pincushion 1Next, the pincushions began popping up in more tea cup wine glasses.


mothercupHere is a “Mother” themed tea cup wine glass complete with the matching saucer.

raspberry wine cup

This raspberry china cup wine glass is my favorite. The hand painted china cup is very thin and delicate and the stem is cut glass.

cup5We have a nice selection of variations on the wine glass theme in the shop. There are too many to post.

Anyway, working in a series often take me down many creative side trails. It is so much fun to explore the multimedia crossovers that occur when experimenting in the studio!




Friday, January 10th, 2014


I have always loved birds and used their images in my work. I never thought much about the symbolism or meaning of using bird images. They were just pretty shapes and colors like flowers  which I used in designing quilts. But then the soft sculpted birds appeared after a teaching trip to the Yellow Bird quilt shop. (Yellow Bird is closed now, but the shop was one of the Better Homes & Garden’s top 10 quilt shops.)

Every morning, on the way to the shop’ we would hit a bird. By the third day, we were really wondering what was going on for us to kill so many birds in a short time. There were too many for it to be a coincidence.  My hostess is a very wise and intuitive woman and when I wondered about the significance of these incidents, she had an insight the last day of my visit. My birds are a symbol for spirituality.

I have been conscious of the spiritual meaning of birds ever since.

Well, this year the theme for our Art Girl’s 2013  Holiday Open House was Birds.  I made a wire tree full of individual birds which were inspired by Julia Bordeman’s paper birds from last year)


These birds are from the Flock Of Wrens pattern. (another story of the inspiration in a different post…)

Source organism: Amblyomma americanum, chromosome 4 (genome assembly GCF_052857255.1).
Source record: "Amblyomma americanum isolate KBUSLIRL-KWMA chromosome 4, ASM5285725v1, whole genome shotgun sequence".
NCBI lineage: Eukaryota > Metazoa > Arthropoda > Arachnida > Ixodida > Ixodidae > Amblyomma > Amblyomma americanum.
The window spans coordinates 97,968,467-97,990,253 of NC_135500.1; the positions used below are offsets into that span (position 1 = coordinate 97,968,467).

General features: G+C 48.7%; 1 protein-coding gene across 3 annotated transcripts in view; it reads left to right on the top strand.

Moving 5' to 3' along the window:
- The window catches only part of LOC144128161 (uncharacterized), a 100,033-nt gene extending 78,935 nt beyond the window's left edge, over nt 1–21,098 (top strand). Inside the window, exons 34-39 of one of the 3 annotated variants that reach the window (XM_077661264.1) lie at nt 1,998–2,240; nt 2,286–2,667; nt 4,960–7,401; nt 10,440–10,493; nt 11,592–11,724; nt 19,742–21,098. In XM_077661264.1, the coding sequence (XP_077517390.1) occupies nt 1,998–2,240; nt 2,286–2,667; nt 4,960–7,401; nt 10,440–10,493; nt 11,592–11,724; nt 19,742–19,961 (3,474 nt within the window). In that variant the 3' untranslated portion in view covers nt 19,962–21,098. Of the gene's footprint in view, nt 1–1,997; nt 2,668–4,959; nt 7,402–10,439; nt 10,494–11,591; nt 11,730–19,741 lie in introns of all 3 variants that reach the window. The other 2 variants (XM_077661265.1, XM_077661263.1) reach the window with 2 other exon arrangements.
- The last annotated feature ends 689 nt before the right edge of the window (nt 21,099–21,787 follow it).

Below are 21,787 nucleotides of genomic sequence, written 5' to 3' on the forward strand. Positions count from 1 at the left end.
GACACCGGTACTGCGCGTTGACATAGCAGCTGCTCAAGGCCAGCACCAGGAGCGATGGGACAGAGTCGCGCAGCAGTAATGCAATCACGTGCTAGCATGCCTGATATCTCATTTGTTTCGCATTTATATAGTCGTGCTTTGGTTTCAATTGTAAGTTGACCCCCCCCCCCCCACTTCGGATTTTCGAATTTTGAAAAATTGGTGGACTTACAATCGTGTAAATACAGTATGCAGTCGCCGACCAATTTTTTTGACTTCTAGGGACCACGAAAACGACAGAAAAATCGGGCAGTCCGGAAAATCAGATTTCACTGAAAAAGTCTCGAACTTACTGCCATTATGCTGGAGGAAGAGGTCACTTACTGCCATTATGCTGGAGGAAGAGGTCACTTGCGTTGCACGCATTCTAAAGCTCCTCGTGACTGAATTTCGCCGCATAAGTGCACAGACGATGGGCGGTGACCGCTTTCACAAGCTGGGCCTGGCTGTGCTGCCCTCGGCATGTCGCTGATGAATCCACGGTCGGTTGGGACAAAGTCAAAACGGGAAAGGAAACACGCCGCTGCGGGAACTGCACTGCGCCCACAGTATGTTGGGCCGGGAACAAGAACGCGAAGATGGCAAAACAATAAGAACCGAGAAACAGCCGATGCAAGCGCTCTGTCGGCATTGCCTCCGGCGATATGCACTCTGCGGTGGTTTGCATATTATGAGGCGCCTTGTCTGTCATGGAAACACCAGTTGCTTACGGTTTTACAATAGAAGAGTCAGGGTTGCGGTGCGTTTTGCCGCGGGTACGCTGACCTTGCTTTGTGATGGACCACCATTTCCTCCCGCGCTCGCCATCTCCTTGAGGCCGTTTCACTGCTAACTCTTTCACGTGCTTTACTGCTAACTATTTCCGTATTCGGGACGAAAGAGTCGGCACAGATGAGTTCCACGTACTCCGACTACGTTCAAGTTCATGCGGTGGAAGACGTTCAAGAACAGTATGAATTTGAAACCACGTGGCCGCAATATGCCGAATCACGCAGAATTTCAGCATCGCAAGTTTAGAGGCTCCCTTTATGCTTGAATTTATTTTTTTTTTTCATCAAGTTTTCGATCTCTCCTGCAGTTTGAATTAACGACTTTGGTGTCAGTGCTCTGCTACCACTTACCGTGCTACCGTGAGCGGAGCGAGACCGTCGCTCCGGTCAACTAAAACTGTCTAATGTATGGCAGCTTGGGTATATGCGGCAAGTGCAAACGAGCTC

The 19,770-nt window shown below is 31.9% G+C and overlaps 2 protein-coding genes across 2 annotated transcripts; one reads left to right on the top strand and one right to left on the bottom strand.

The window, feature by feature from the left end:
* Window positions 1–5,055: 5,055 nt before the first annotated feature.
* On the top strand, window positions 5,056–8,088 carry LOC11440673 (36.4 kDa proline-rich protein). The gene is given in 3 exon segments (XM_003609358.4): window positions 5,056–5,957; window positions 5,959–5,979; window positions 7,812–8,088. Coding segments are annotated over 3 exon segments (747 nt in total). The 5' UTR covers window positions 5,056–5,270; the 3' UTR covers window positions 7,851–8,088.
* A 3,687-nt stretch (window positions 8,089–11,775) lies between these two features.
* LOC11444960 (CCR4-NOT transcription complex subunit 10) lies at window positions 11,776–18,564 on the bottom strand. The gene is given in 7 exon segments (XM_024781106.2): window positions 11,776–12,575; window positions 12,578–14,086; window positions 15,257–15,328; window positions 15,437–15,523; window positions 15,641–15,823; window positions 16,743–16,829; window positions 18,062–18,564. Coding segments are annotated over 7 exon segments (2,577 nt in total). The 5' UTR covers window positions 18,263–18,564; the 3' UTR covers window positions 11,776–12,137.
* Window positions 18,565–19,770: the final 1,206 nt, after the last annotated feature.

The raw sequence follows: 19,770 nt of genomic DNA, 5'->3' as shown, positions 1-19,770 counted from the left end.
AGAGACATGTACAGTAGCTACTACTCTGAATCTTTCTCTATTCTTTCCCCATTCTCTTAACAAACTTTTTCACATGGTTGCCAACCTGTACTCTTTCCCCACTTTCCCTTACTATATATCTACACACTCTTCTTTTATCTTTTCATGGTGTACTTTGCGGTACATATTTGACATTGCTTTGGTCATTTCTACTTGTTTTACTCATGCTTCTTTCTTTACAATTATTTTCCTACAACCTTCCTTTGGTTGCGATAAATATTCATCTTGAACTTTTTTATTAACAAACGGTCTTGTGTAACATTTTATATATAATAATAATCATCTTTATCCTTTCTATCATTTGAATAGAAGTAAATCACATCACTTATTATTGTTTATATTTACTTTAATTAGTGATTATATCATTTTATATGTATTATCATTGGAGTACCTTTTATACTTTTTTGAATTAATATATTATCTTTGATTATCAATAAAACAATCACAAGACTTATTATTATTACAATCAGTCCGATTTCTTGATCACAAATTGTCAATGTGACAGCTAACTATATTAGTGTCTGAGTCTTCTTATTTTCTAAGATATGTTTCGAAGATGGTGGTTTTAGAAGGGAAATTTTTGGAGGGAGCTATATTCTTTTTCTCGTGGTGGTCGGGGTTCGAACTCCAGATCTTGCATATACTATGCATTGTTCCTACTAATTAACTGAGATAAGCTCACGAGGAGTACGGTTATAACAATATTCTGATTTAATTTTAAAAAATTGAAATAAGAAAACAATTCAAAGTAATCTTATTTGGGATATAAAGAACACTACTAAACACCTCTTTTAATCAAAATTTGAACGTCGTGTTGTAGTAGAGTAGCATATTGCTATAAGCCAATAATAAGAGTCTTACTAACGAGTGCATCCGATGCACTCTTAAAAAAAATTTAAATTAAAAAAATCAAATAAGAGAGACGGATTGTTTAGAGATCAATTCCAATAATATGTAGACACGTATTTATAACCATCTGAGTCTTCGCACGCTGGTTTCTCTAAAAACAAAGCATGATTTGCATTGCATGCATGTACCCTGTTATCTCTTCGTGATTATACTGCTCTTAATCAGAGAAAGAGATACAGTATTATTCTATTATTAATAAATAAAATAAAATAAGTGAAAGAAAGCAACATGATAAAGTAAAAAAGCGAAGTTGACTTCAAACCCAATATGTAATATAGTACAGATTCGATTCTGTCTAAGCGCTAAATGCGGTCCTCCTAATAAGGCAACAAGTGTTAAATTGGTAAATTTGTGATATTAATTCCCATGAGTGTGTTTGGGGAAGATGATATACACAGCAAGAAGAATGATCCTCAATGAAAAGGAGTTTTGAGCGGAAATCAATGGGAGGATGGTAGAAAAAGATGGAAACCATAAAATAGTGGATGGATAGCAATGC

Garlands of birds already hang all over the shop. These blackbirds are created from a new collection of black and yellow fabric.

I commissioned stained glass birds to hang in the north window. I made more fabric wrens in bright fabrics to hang in the front window. I hund a string of bird lights in the class room.


Last fall, on a birthday visit to see Mom in Kansas, I collected a bunch of 1950’s era ceramic birds. I scattered them all over the shop. This pink and gray planter is filled with cuts of the latest Art Gallery fabric collection.


A yellow bird planter was turned into a pincushion. The scrap of silk from dollmaking was a perfect match for this piece.


Evergreen stems were nestled in and around the ceramic birds. This Victorian display features retro tins, old pearl buttons and a fabric wallet by Ursula.


An orange bird roosts among a collection of fabric pumpkin pincushions. (Pattern available…)


More birds displaying stilletos and point turners…


It may not be a coincidence that my kitchens always have a rooster theme. Here is a rooster created from the new batiks that I designed for Clothworks.



Now I am doing roosters using antique quilt blocks for the background.